On October 26th, 2010, at 9 weeks old, Phoebe Rose was diagnosed with high risk MLL + Infantile Leukemia. On November 18th 2015 , she took her last breath. This is her story of hope and love in the face of cancer and despair. Phoebe always brought the joy and continues to inspire us to make a difference. It is best read from the beginning. Thank-you for visiting.

Friday, August 28, 2015

It's almost Childhood Cancer Awareness Month and I am exhausted. Everyday is childhood cancer awareness day for my family and this unfortunate truth is catching up to me. There is no walking away, or taking a break - in fact childhood cancer is often all we think about because it is all around us. Everyday, all day, and it needs to stop. 

This week we learned that the transplant trial that we have been waiting to reopen since February is now permanently closed. It was under review by the FDA and after 6 months, they decided to close it completely. Phoebe is not ready for a transplant right now, but this was our only option. It was our chance. Phoebe can't receive a standard transplant because it wouldn't work and it would be too hard on her, but this transplant promised to be more gentle, innovative, and because Phoebe now has both AML and ALL leukemia, her only curative option. Phoebe's transplant doctor is writing a new trial but it could take up to a year ... that is a long time for a little person like Phoebe to wait. We believe she will get there, but as more and more obstacles are put in front of us, we are beginning to feel alone in this. 

We are determined to put one foot in front of the other and move forward. Our plan was to start the gemtuzumab on Monday, but that has now been moved to Tuesday because Phoebe has developed a few new spots on her skin. We thought one was a mosquito bite, but nothing is so simple when your child has cancer and no immune system, and now there are more and they look too much like the fungal infection we need to never return. Phoebe received granulocytes on Friday and because the gemtuzumab can target these cells too, it has been moved to Tuesday to maximize the potential of the granulocytes. 

Most days I can't decide what scares me more - fungus or leukemia. To properly treat and cure the fungal infection and heal long term, Phoebe needs an immune system and right now, the leukemia has crowded out all of her healthy cells, making her immune system non-existant. Chemotherapy - the only option we have at treating the leukemia right now, damages the immune system even further, killing leukemia along with any healthy cells. We can't aggressively treat leukemia when there are infections. It is a terrifying place to be in and I wish there were another way.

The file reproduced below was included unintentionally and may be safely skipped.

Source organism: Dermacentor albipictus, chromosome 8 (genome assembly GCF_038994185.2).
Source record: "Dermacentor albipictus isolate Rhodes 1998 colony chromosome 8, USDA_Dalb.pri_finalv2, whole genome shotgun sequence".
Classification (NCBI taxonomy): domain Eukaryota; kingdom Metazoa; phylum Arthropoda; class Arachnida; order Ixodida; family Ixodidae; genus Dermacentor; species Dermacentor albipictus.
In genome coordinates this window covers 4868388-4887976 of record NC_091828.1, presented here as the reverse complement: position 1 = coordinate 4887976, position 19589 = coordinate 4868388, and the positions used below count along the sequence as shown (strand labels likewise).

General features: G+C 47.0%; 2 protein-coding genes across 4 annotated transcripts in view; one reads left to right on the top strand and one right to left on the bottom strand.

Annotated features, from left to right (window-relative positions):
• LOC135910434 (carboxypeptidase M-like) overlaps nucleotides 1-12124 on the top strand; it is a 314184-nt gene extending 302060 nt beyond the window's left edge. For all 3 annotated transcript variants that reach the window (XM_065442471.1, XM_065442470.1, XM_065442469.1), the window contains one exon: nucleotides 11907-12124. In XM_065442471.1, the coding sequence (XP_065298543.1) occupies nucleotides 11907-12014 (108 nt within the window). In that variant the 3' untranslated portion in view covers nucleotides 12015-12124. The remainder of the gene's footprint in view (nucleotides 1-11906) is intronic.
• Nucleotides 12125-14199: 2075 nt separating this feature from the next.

We are hopeful that gemtuzomab will help to rid Phoebe's body of the AML leukemia, giving her healthy donor cells a chance to recover, but we don't have much of a plan beyond this. We have some ideas and always hope, but no real plan. 

Right now, the next step is to do a skin biopsy of these new spots on Tuesday. We need good news and Phoebe deserves a break. No one should have to fight so hard but this is life for a child with cancer. 

We hear often of how Phoebe is so strong and brave, and she is, but she is also just five years old. She has no option or choice but to be brave and every day she confronts things that would cause most adults to completely break down. She deserves better than this and I often dream of a life without tubes and central lines - a life with school buses, soccer practice, swimming lessons, and packed lunches. A simple life with our family complete and without cancer. 

Phoebe, and every child with cancer, deserves more than 3% of federal research funding. They deserve more than toxic outdated chemotherapies, more than pennies from a billion dollar health care budget. 

This September, please remember that kids get cancer too. Despite statistics that boast 80% survival rates, this is not a problem solved. It is not even close. Phoebe will soon be included in this statistic, and although she has technically survived five years, she is nowhere near cured. 

If you are in Ottawa, please join us on Parliament Hill September 13th and help us raise childhood cancer awareness. Together we can work to change this story by sending a message to the Canadian government that we need to do better. And what better place to do this than where change happens. 

Mae, who is so strong and brave just like Phoebe, will often burst into tears and tell us she "dreams of Ottawa". She is desperate to visit home and I was hoping to be able to take her to the event, but because Cancer runs our lives, I just don't know if we can. If we don't make it home, this will be the second time we are canceling a trip home with Mae. It is the second year in a row that we are not able to attend the event because we are in the US pursuing treatment for Phoebe. We have now been away from home for over a year and Phoebe has spent more time in US hospitals than she has at home. 

We are not alone in this and we need to do better.

Please speak up and stand up for children fighting cancer this September - and all year. Donate blood. Register to be a bone marrow donor. Donate to a childhood cancer specific charity. Tell the stories of children whose lives are forever changed by a cancer diagnosis. Tell the stories of their siblings. Wear gold. Ask your federal candidate how they will help and invite them to do these things too.

1 comment:

  1. Prayers for sweet Phoebe and her family. I know what keeps you going every day, Phoebe and Mae.

    Prayers that those who run our country and yours WILL start to do much better when it comes to this.